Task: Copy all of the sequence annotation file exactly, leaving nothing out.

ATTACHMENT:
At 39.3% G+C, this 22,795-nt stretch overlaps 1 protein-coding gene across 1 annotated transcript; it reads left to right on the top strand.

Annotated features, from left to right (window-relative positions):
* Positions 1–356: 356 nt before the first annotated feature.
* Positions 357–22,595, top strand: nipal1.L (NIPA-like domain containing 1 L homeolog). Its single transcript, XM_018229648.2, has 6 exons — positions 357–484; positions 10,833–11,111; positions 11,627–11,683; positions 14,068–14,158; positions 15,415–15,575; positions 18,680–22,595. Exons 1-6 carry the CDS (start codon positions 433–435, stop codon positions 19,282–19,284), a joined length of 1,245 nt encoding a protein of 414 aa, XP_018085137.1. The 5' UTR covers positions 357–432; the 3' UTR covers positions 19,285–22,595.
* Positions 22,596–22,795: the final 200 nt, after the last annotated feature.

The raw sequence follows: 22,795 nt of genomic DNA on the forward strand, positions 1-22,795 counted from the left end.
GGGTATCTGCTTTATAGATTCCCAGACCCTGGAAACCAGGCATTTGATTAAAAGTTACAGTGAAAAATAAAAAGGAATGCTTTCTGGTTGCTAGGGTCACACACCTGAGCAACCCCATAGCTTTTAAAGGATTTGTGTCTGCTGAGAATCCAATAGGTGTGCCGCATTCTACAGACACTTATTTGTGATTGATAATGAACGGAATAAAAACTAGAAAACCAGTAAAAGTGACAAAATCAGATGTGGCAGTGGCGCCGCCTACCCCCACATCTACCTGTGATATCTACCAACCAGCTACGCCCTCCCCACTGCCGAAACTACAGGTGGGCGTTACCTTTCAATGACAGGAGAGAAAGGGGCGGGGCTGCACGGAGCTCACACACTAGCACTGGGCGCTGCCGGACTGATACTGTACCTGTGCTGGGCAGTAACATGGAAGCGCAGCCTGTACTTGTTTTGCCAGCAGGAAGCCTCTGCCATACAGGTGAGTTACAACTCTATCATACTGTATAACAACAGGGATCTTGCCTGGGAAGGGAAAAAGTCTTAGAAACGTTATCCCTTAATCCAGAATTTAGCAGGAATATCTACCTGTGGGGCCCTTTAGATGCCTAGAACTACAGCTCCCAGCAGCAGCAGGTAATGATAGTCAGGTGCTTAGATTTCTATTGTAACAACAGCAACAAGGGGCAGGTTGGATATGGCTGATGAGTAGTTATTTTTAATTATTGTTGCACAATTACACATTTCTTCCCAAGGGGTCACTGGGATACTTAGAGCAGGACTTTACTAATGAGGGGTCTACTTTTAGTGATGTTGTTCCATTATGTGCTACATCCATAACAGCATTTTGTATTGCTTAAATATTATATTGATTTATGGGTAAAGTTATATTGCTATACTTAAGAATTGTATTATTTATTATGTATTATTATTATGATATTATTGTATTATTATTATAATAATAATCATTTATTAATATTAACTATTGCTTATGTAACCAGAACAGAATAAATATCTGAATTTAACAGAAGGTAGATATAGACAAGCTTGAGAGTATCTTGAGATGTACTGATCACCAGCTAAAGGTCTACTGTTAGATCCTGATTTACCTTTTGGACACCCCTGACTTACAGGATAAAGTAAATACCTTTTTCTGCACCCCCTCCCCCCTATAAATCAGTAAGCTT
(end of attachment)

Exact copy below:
At 39.3% G+C, this 22,795-nt stretch overlaps 1 protein-coding gene across 1 annotated transcript; it reads left to right on the top strand.

Annotated features, from left to right (window-relative positions):
* Positions 1–356: 356 nt before the first annotated feature.
* Positions 357–22,595, top strand: nipal1.L (NIPA-like domain containing 1 L homeolog). Its single transcript, XM_018229648.2, has 6 exons — positions 357–484; positions 10,833–11,111; positions 11,627–11,683; positions 14,068–14,158; positions 15,415–15,575; positions 18,680–22,595. Exons 1-6 carry the CDS (start codon positions 433–435, stop codon positions 19,282–19,284), a joined length of 1,245 nt encoding a protein of 414 aa, XP_018085137.1. The 5' UTR covers positions 357–432; the 3' UTR covers positions 19,285–22,595.
* Positions 22,596–22,795: the final 200 nt, after the last annotated feature.

The raw sequence follows: 22,795 nt of genomic DNA on the forward strand, positions 1-22,795 counted from the left end.
GGGTATCTGCTTTATAGATTCCCAGACCCTGGAAACCAGGCATTTGATTAAAAGTTACAGTGAAAAATAAAAAGGAATGCTTTCTGGTTGCTAGGGTCACACACCTGAGCAACCCCATAGCTTTTAAAGGATTTGTGTCTGCTGAGAATCCAATAGGTGTGCCGCATTCTACAGACACTTATTTGTGATTGATAATGAACGGAATAAAAACTAGAAAACCAGTAAAAGTGACAAAATCAGATGTGGCAGTGGCGCCGCCTACCCCCACATCTACCTGTGATATCTACCAACCAGCTACGCCCTCCCCACTGCCGAAACTACAGGTGGGCGTTACCTTTCAATGACAGGAGAGAAAGGGGCGGGGCTGCACGGAGCTCACACACTAGCACTGGGCGCTGCCGGACTGATACTGTACCTGTGCTGGGCAGTAACATGGAAGCGCAGCCTGTACTTGTTTTGCCAGCAGGAAGCCTCTGCCATACAGGTGAGTTACAACTCTATCATACTGTATAACAACAGGGATCTTGCCTGGGAAGGGAAAAAGTCTTAGAAACGTTATCCCTTAATCCAGAATTTAGCAGGAATATCTACCTGTGGGGCCCTTTAGATGCCTAGAACTACAGCTCCCAGCAGCAGCAGGTAATGATAGTCAGGTGCTTAGATTTCTATTGTAACAACAGCAACAAGGGGCAGGTTGGATATGGCTGATGAGTAGTTATTTTTAATTATTGTTGCACAATTACACATTTCTTCCCAAGGGGTCACTGGGATACTTAGAGCAGGACTTTACTAATGAGGGGTCTACTTTTAGTGATGTTGTTCCATTATGTGCTACATCCATAACAGCATTTTGTATTGCTTAAATATTATATTGATTTATGGGTAAAGTTATATTGCTATACTTAAGAATTGTATTATTTATTATGTATTATTATTATGATATTATTGTATTATTATTATAATAATAATCATTTATTAATATTAACTATTGCTTATGTAACCAGAACAGAATAAATATCTGAATTTAACAGAAGGTAGATATAGACAAGCTTGAGAGTATCTTGAGATGTACTGATCACCAGCTAAAGGTCTACTGTTAGATCCTGATTTACCTTTTGGACACCCCTGACTTACAGGATAAAGTAAATACCTTTTTCTGCACCCCCTCCCCCCTATAAATCAGTAAGCTT